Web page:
Those of us who enjoy premium handmade cigars rarely think about how they are made. I’m not going to get into the nuts and bolts of cigar construction, but I want to touch on some areas of craftsmanship that most cigar smokers are unaware of or don’t understand completely.
How many wrappers are on your cigar? In about 99.7% of cases, the answer is what you would expect- one. But there are cigars that use two or three different leaves to enclose the bunch. If you have seen a cigar that has different colored spirals, they’re called barberpoles, due to their similarity in appearance to the old symbol. Usually the roller will take one natural wrapper leaf and layer it with a maduro leaf and will then wrap the cigar so the two parallel leaves give a striped impression. There are even some cigars that add a third (usually candela) leaf to make a tri-color barberpole.
One trend in recent years has been the use of a second binder. This is typically done for a couple of reasons. Firstly, it adds a bit more stability to the construction and helps to create a more even burn. The second reason is to add more complexity to the blend. Binder leaves are usually wrapper leaves that don’t make the grade, and the availability of some of the more exotic wrappers to use as binders has led to the idea of using two layers of leaf to do the job and add another flavor element.
There are three main types of cigars based upon the way the filler is composed- long, short and mixed. Long filler cigars make up the vast majority of premium handmades. They are crafted by taking leaves that are a bit longer than the cigar and bunching them together before surrounding them with the binder. Short filler cigars are often made, at least partially, by machine, as these sticks are made by using short pieces of leaf (usually from trimmings) and a machine does a better job of keeping the scraps together until the binder is applied. Mixed filler is a combination of some long leaf with some short pieces added.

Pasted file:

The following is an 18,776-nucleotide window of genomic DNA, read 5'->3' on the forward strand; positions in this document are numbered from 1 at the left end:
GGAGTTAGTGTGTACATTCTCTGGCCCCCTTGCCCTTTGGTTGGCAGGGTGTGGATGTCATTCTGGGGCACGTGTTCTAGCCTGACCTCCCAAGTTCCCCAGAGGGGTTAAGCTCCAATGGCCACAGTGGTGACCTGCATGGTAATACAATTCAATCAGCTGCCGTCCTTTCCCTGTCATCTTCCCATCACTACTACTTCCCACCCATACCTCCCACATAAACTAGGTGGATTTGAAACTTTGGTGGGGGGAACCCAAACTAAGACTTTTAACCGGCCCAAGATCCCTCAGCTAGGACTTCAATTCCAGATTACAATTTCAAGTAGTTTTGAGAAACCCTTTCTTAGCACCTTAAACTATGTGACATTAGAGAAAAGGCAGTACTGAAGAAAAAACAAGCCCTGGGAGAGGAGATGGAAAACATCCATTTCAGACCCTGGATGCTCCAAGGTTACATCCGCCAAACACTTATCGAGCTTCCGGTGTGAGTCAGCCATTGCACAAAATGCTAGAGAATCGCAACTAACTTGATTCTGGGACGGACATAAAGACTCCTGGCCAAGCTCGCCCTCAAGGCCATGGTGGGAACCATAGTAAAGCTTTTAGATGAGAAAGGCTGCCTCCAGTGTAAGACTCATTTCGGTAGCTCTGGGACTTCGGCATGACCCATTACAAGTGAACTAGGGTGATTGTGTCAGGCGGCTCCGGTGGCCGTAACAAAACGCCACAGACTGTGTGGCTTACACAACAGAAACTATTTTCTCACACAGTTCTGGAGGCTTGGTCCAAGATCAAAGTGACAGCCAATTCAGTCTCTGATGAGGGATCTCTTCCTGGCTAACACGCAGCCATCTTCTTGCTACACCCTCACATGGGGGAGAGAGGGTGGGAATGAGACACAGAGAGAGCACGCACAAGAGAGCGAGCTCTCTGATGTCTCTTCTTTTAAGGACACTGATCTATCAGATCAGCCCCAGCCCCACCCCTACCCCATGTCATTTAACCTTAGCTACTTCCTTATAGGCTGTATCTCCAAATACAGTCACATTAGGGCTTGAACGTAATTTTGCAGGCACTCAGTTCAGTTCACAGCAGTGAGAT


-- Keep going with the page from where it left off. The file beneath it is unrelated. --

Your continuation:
What’s the difference? Long filler is the most consistent in flavor and will burn the most evenly. Short filler stogies will be more inconsistent even from puff to puff as there’s no way to control how much of each type of filler is burning at any given time. They also burn oddly at times due to the variability of air flow. All that being said, they also will allow the cigar smoker to enjoy high quality tobacco at a reasonable price, as the manufacturer is using tobacco that would otherwise be wasted. Mixed filler is a compromise. The long pieces are combined with some short trimmings, so the flavor is more consistent than short filler but not as much as long filler, and should burn better than short filler as well. Mixed filler cigars are also referred to as fumas or Cuban sandwiches.
Among long filler cigars, there are three common methods of bunching the filler leaves. Two of the methods are somewhat similar. Booking is done by taking the filler leaves and folding them like a book, whereas the Accordion method folds the leaves back and forth like the pleats of the bellows of the musical instrument. Both of these approaches will result in a firm bunch with an easy draw and a pretty consistent burn. The third type is called Entubar, where the leaves are overlapped and rolled up into a tube shape which packs more tobacco into the filler. The result is a somewhat firmer draw, but a noticeably slower burn with very homogeneous flavor.
Fermented or Dyed?
I’ll finish by answering a question recently posed to me by email- “How can I tell if a maduro wrapper is naturally fermented or dyed?” One of the simplest methods to look at the wrapper for consistency of color. If the wrapper is mottled and somewhat varied in color or tone it’s likely to be natural. If the leaf is exceptionally dark and/or one solid color, it was probably dyed. To be sure, moisten a fingertip and rub it on the wrapper. If your finger has a brown smudge, the leaf has most likely made a trip through the “madur-o-matic” machine.